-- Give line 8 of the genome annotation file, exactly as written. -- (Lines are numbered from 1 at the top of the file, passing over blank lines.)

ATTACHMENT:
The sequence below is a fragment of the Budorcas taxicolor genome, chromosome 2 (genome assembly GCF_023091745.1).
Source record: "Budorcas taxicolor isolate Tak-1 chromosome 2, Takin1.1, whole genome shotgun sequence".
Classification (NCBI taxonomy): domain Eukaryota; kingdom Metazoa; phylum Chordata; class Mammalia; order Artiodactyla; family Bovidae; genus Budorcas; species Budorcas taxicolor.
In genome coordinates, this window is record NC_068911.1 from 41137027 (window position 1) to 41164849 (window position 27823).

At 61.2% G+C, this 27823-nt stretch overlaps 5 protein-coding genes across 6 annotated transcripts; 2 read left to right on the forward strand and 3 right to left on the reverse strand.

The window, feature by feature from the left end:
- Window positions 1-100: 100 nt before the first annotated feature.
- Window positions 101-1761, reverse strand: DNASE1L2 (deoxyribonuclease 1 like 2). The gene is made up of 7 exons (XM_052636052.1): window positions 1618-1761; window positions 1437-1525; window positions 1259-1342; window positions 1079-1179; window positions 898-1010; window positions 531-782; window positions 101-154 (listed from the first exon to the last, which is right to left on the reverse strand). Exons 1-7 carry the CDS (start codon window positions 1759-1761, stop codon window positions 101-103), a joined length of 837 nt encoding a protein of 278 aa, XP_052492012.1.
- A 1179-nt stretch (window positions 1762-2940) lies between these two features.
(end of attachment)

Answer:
- Window positions 101-1761, reverse strand: DNASE1L2 (deoxyribonuclease 1 like 2). The gene is made up of 7 exons (XM_052636052.1): window positions 1618-1761; window positions 1437-1525; window positions 1259-1342; window positions 1079-1179; window positions 898-1010; window positions 531-782; window positions 101-154 (listed from the first exon to the last, which is right to left on the reverse strand). Exons 1-7 carry the CDS (start codon window positions 1759-1761, stop codon window positions 101-103), a joined length of 837 nt encoding a protein of 278 aa, XP_052492012.1.